Author: Gojira

Reviews You’ll Never Use: Suspiria

Greetings once again, my fellow travelers in the transgressive, to another installment of Reviews You’ll (Probably) Never Use. Last week as you’ll recall, we explored a little of the background of the wonderful Italian crime and horror genre called giallo. This week, before getting to our feature review, we’ll explore three of the main personalities which shaped and defined the giallo over the years. Undoubtedly the father of giallo, and indeed of Italian horror in general, is Mario Bava. Born in 1914, Bava got his first taste of directing in 1956 when, as cinematographer for I Vampiri, he was...

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Reviews You’ll Never Use: Zombi 2. Or is it Zombie? It’s Both!

Greetings fellow marvelers of the menacing and macabre, and welcome to another installment of what is indisputably at least the eighth best weekly recurring article on this site. For the next several weeks, we shall be exploring your humble wordslinger’s favorite single genre of horror, giallo. I will preface the reviews with a brief history of the genre itself, the horror directors most well known within it, and its larger impact on American cinema. First, lettuce define our terms. Giallo is greasy wop-talk for “yellow,” like the color of my wife’s skin, and refers to a particular style of Italian-produced murder mystery film which often includes elements of horror fiction (such as slasher violence and eroticism). The genre developed in the mid-to-late 1960s peaked in popularity during the 1970s, and subsequently declined over the next few decades. This description is copied entirely off of the beginning of the Wikipedia article, but if it ain’t broke, don’t fix it, says I. Without getting too into the weeds on the subject, the genre covers a fairly broad range of films, from pulp murder mysteries to straight supernatural horror. There are some common elements. First, there is almost always a psychological element to the films, some insanity provoked by trauma in one of the main characters. There is always killing, and it is always very violent and very much center screen –...

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Reviews You’ll Never Use: The Monster Squad

Greetings Boils and Ghouls, and whatever other gender you may be currently identifying as. For the next three weeks, I’ll be reviewing films from that wonderful splendiforous genre, my personal favorite, giallo. I’ll be doing this due to the presence of several well-known giallo guests at Texas Frightmare Weekend, coming up May 5th-7th. I’ll choose three different films from three of the genre masters. And don’t worry, my beloved readers, you’ll get a full report of Texas Frightmare after it’s finished and I’ve recovered from my biggest drinking & spending weekend of the year. But since most of you...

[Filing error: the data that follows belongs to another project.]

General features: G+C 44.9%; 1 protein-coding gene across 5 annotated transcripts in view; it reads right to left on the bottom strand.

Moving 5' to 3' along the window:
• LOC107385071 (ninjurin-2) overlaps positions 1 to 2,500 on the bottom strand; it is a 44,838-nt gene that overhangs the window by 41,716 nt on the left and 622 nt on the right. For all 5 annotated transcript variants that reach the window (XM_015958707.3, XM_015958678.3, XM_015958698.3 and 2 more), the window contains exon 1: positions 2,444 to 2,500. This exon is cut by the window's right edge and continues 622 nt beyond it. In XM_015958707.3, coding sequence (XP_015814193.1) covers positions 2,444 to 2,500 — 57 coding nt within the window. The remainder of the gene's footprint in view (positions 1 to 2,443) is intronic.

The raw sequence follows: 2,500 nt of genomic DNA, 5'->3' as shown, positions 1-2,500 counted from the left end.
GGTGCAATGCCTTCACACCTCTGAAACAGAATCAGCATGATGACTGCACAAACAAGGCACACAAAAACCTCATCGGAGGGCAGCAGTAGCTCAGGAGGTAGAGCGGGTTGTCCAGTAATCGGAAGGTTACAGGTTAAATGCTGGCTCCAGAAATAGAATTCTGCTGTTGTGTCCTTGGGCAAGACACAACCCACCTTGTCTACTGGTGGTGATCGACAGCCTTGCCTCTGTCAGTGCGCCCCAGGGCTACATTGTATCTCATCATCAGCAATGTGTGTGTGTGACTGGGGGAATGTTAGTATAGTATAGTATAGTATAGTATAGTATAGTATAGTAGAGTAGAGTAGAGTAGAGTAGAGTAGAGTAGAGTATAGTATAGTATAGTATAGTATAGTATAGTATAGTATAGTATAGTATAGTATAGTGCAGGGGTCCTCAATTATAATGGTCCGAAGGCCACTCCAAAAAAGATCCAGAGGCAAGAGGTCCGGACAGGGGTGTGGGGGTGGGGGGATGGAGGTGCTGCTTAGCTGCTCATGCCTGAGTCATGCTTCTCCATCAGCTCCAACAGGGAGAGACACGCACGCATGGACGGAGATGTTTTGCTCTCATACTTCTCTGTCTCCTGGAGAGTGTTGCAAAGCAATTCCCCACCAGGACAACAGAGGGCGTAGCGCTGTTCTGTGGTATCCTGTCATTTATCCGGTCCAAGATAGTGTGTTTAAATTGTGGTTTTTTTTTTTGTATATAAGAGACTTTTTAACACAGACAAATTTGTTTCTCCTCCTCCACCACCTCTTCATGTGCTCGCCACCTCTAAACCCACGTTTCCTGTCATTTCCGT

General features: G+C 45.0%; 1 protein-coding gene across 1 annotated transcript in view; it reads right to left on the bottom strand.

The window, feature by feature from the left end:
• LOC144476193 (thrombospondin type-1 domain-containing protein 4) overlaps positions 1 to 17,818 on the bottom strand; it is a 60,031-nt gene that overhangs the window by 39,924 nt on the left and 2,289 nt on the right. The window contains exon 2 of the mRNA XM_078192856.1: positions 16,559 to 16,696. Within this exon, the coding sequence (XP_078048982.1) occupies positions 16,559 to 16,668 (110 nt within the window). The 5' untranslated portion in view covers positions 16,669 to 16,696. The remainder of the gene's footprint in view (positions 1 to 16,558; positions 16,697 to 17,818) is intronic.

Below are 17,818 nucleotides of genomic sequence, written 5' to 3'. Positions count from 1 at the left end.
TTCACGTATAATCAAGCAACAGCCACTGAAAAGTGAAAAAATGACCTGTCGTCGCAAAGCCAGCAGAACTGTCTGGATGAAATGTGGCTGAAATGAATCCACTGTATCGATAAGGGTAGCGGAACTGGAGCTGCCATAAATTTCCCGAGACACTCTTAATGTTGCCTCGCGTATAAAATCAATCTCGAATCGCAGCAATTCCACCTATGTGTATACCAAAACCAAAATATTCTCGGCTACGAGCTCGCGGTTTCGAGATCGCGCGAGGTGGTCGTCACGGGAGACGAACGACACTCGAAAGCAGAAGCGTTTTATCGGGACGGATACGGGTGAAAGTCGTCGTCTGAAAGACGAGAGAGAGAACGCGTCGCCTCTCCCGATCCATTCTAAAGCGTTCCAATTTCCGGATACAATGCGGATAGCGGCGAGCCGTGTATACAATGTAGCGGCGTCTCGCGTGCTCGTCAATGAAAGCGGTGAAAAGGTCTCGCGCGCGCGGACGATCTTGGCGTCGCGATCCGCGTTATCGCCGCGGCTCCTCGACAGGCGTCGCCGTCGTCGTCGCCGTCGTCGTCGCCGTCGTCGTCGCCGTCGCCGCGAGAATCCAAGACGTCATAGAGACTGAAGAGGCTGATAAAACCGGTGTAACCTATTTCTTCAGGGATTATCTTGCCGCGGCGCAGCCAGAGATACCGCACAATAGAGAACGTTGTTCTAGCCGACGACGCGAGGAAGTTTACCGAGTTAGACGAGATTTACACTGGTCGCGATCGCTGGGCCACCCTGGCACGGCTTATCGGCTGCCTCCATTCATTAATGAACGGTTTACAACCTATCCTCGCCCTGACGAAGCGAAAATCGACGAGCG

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Another Day, Another IP Think-Piece. We’re Such Party Animals Here At!

Greetings! Some time ago, I brought you a piece the primary function of which was to provide a free resource to understand the radical notion, largely held only in libertarian circles, that IP laws are not compatible with libertarian principles. You can find a link to that earlier piece here. I’d like to direct you now to a piece that I perhaps should have led off with. It is still by Stephan Kinsella, a Houston, TX patent attorney*, Executive Editor of Libertarian Papers and Director, Center for the Study of Innovative Freedom ( However, it is a smaller, more condensed version of his primary argument, and is rife with excellent citations and thorough notes that any budding libertarian or anarchist theorist will find invaluable. In the article Law and Intellectual Property in a Stateless Society, Mr. Kinsella takes the reader through a very brief but illuminating explanation of the evolution of the view of self-ownership and how property rights are inherent to this concept. He then goes on to reiterate how IP laws contradict those property rights, which argument those of you who read Against Intellectual Property will already be familiar with. The portion that I think our small army of arm-chair commenter-philosophers will find most interesting and conducive to discussion is the latter part of the article. Mr. Kinsella discusses what an IP regime might look like in...

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